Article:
NPL Market Finally Heating Up?

It would appear that large holders of nonperforming residential loans — primarily commercial banks — are beginning to test the auction waters, offering up some of their worst dregs for sale.

At press time, more than $800 million worth of NPLs were out for bid from Wells Fargo and Citigroup with additional hints from Residential Capital Corp. that it might begin selling its $2-billion-plus portfolio of nonperformers.

Also, the Federal Deposit Insurance Corp. is still toying with the idea of issuing bonds backed by NPLs held in receivership, a move that might allow up to $20 billion of mortgages to be effectively liquidated. But nationwide, financial institutions and investors hold at least $1 trillion in delinquent mortgages, either in “trust” (from securitizations) or in whole loan form. (Some of these financial institutions include Fannie Mae and Freddie Mac.)

Wells is actively marketing a $416 million portfolio of NPLs, mostly payment option ARMs that are “legacy” loans it inherited when it bought Wachovia Corp. last year.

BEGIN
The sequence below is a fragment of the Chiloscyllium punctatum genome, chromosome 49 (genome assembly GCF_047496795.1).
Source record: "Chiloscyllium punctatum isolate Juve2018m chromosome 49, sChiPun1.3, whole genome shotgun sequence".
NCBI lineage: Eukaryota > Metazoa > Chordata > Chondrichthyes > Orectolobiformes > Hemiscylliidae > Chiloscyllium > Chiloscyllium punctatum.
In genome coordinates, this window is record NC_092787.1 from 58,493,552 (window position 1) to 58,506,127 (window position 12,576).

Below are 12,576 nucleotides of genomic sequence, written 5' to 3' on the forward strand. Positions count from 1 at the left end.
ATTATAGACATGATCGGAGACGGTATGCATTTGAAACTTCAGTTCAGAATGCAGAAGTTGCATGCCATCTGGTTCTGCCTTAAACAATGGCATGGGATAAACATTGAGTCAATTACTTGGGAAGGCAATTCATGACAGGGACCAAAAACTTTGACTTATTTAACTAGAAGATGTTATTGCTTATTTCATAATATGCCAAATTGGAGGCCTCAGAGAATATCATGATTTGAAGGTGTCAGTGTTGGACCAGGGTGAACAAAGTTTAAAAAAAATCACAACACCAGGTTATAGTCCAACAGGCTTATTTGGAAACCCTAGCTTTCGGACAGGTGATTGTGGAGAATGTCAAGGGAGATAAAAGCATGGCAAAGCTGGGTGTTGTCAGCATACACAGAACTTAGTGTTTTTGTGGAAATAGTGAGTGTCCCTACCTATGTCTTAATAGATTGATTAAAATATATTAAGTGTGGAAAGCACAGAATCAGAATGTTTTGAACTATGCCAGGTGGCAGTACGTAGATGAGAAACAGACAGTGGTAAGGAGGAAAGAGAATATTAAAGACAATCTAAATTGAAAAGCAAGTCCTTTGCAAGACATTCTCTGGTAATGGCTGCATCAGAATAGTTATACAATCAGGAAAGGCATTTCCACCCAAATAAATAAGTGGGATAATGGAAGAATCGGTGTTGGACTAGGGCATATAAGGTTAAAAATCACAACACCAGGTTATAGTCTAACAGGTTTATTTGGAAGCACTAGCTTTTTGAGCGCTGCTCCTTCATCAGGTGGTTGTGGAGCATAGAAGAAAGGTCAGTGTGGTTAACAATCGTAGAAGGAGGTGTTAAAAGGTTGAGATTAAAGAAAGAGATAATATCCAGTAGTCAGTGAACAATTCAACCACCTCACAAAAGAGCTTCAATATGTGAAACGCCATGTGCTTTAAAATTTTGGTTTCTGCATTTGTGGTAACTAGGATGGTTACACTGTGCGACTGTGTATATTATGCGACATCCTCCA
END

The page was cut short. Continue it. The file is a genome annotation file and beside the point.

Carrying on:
Citigroup has already reached terms with a hedge fund buyer that will purchase NPLs that had a face value of $400 million, sources said. The purchase price was in the range of 50 cents on the dollar, said one manager.

According to one investor familiar with the offering, some of the mortgages have loan-to-value ratios of up to 105%. He also said Wells, initially, is asking 70 cents on the dollar for some of the pools.

A hedge fund manager, requesting anonymity, said he is reviewing the Wells offering and thinks eventually it could sell for 40 cents on the dollar. He described the portfolio as “not very good.”

A spokesman for Wells confirmed to Managing REO that the portfolio is out in the market, but declined to provide specifics. He described the assets as “Pick-a-Pay” loans, a type of payment option ARM that Wachovia funded during the height of the mortgage boom.

Meanwhile, it appears that Wells is making inroads on reducing its massive POA holdings, which stood at $85.2 billion at yearend. In a recent investor presentation, the company bragged that it had reduced the negative amortization portion of its holdings by $28.2 billion in 2009 but provided little detail on how it accomplished the task.

A spokesman for Wells’ mortgage unit declined to provide any insight as well. Recent media reports suggest the bank has been lowering payments for some underwater borrowers who originally took out Pick-a-Pay loans by offering them extended-term mortgages with interest-only payments.